1.3 A City Budget For All

Ontario cities have two ways to raise funds: property taxes and user fees. We pay user fees when we use services like water, swimming lessons, sewage and transit.

Cities do not have enough revenue to cover the cost of all the services they provide so they rely on higher levels of government (provincial and federal) to transfer funds for vital programs and services.

Did you know that Ontario is the only province in Canada that pays for social services with property
taxes? This creates a revenue problem. We can work together to ensure that provincial and federal governments fix the funding formula to make more money available for our cities and make services for people a priority again.

The health of our communities depends upon it.


Where Governments Get Their Money

For every dollar collected in taxes, the Federal government gets 47 cents, the Province of Ontario gets 44 cents, and Ontario cities get only 9 cents.

FEDERAL (47 cents)PROVINCIAL (44 cents)MUNICIPAL (9 cents)
  • Personal income tax
  • Corporate income tax
  • GST/HST (Goods and Services tax/Harmonized
  • Employment Insurance,
  • Alcohol, gas, custom tax
  • Personal income tax
  • Corporate income tax
  • GST/HST (Goods and Services tax /Harmonized Tax)
  • Transfers ($) from federal
  • government
  • Property Taxes
  • User Fees (transit, recreation, water, sewage, garbage)
  • Transfers ($) from federal and provincial governments


Not All Taxes are the Same


Contributing to Good City Budgets

People around the globe are taking a look at the budgets of city governments and calling for changes that will better meet the needs of their families and communities.


Why Now?

Since the 1990s, responsibilities have been passed down to municipal governments without adequate resources. This mean the City of Ottawa has been paying for services that used to be paid for by the provincial government. Even though the provincial government has been “uploading"(reassuming the costs of some social services), many services continue to be reduced. This is having an impact on people who are marginalized.

For example, women, who still tend to assume more responsibility as family caregivers and community volunteers, may have more unpaid work to do. Their paid work may diminish, because they are more likely to work in the “caring” professions where cuts are most likely to occur. This threatens gains women have made in reducing violence against women and accessing quality child care.

People living in poverty, people with disabilities, Aboriginal people, racialized people, recent immigrants, refugees and travnsgender people are also more likely to feel the impact of budget cuts, because they typically rely more on community services.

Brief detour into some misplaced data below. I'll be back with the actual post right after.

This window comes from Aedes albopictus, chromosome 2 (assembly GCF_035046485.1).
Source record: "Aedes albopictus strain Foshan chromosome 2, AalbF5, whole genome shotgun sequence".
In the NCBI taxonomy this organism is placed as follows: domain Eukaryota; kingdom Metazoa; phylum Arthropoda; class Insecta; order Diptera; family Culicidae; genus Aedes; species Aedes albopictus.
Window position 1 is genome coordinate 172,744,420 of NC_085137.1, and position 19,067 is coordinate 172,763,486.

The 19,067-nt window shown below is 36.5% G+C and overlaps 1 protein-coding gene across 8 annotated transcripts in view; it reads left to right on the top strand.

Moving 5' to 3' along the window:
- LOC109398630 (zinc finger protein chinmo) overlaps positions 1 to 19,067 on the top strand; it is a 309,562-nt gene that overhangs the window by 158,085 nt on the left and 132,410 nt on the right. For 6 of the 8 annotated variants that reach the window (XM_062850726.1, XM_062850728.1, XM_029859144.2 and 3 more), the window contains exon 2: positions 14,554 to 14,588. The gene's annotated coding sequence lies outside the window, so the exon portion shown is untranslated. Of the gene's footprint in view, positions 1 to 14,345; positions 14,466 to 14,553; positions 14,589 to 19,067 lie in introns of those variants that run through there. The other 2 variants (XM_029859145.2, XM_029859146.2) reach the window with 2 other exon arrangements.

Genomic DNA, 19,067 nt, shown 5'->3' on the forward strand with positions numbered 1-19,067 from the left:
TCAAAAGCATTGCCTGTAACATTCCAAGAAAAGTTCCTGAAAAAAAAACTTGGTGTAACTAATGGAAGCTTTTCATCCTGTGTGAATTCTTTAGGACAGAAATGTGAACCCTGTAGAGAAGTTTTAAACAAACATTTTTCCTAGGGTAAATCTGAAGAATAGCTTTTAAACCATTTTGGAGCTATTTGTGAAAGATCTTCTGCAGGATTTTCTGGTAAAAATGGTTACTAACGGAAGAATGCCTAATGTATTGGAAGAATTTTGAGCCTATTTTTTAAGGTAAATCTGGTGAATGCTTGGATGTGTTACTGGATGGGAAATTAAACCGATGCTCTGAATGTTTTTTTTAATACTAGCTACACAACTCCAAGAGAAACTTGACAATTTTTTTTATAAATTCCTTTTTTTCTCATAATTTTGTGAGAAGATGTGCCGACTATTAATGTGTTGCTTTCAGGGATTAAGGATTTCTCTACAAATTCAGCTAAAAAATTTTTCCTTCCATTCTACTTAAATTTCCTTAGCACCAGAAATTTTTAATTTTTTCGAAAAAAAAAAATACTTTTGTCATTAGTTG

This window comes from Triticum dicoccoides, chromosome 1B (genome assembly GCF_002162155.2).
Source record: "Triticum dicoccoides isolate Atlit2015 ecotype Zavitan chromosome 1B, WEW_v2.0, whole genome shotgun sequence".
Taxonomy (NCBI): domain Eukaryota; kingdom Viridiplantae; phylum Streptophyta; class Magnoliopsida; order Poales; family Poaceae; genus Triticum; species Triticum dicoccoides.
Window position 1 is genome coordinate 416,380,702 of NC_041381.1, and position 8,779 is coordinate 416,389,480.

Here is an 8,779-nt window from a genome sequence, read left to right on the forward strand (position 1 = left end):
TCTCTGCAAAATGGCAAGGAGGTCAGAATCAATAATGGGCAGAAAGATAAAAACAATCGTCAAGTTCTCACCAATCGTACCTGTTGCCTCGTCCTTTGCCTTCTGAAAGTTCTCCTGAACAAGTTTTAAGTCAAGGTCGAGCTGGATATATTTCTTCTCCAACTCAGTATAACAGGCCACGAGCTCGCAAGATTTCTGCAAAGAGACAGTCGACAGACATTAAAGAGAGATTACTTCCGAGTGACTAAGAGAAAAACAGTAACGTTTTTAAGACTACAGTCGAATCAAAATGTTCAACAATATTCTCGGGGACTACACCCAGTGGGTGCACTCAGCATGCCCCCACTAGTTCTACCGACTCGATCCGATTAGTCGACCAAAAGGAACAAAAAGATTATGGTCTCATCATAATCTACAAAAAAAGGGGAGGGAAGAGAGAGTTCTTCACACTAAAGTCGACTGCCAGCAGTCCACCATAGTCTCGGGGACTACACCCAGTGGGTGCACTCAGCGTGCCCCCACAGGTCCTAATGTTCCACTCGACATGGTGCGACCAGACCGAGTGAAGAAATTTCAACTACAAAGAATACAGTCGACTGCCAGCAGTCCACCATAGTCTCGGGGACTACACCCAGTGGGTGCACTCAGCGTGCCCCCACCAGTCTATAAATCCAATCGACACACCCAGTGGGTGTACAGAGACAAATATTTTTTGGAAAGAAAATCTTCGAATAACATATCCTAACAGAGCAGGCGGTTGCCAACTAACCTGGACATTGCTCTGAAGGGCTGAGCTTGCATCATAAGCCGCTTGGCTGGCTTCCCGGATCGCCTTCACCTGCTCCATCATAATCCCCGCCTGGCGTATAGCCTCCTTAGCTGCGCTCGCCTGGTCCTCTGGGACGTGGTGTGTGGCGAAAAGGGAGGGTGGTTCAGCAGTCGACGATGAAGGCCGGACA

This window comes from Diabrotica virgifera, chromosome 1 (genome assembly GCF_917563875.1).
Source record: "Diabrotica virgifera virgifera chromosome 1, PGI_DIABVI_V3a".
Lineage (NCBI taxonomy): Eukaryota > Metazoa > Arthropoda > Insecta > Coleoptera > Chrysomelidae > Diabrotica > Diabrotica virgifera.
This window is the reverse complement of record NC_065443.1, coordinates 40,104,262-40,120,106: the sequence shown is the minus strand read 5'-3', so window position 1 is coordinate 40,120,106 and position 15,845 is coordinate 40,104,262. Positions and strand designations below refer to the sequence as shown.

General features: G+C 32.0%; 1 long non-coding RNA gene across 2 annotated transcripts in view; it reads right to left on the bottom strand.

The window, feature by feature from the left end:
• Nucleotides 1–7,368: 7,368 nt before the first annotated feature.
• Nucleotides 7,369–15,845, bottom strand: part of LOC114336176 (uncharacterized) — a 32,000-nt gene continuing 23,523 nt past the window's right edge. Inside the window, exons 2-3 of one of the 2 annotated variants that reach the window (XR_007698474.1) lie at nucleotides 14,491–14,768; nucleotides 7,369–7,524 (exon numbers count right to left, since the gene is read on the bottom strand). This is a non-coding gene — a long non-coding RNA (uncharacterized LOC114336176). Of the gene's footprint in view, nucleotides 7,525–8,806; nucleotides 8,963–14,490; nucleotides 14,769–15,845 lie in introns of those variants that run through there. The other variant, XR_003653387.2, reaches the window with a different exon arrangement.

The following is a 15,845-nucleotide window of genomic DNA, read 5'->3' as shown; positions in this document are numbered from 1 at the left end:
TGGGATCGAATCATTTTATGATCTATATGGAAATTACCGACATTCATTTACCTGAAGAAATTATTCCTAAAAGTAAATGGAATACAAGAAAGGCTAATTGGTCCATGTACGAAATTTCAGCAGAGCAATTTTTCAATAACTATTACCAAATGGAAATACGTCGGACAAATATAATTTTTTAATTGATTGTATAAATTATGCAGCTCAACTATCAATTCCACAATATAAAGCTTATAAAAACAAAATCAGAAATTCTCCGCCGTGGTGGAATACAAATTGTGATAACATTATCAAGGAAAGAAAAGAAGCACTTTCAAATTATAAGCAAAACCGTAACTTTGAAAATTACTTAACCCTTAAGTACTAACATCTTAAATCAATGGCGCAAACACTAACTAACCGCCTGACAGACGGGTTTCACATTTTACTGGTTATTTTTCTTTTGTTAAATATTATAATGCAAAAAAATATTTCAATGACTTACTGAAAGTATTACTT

The experiences of all these communities and the agencies working with them need to be heard.

Budgets are Not Boring

The budget is not just about dollars and cents. It’s about our quality of life and our communities.

The City of Ottawa budget is a blueprint for how our property tax dollars will be spent. It spells out the priorities for the municipal services and programs that we depend on each and every day.


Planning a City Budget

Think about it. The water we use each morning, the bus we take, the park where we picnic, the
paramedics who respond to an emergency in our neighbourhood, the community house and the community centre. These are all services included in the City of Ottawa budget.


Just Like Home

A city budget is like our budget at home. We have to look at our needs, the amount of income we have and any savings put away, and then decide what we can afford.

How your City Budget works by City of Ottawa


A budget is made up of four parts:

  • Operating Budget – This is like your monthly bills such as rent or mortgage, heating, water, electricity, clothing, laundry, food, child care, medicines and car repairs – you name it! For the City, it’s the day-to-day operations, including programs and services such as administration, policing, public health, recycling and recreation.
  • Capital Budget – This is like the money you need to pay for buildings, systems and belongings. For us, it’s repairs on your home, replace a car, a broken alarm clock or mend a broken fence. If you buy a home, it’s the down payment on the mortgage. For the City, it includes costs for buildings, vehicles, roads, sewers, bridges, community centres and parks.
  • Revenue – This is like the total income earned by everyone at your house. The total of what everyone makes. The City, revenue includes taxes, money from the federal and provincial governments (called ‘transfer payments’) and user fees.
  • Reserve Funds – This is like your savings, pension, retirement fund, and/or RRSPs. This is money to fall back on when you need it or for planned future capital costs. For the City, reserve fund is cushion to deal with unexpected expenses and a savings account for planned projects.

Each year, the City goes through a budget process to determine how much it will need to spend on a daily basis (operating budget), how much to repair or purchase on buildings, roads, sewers (capital budget), and how much money it has to set aside for unexpected expenses.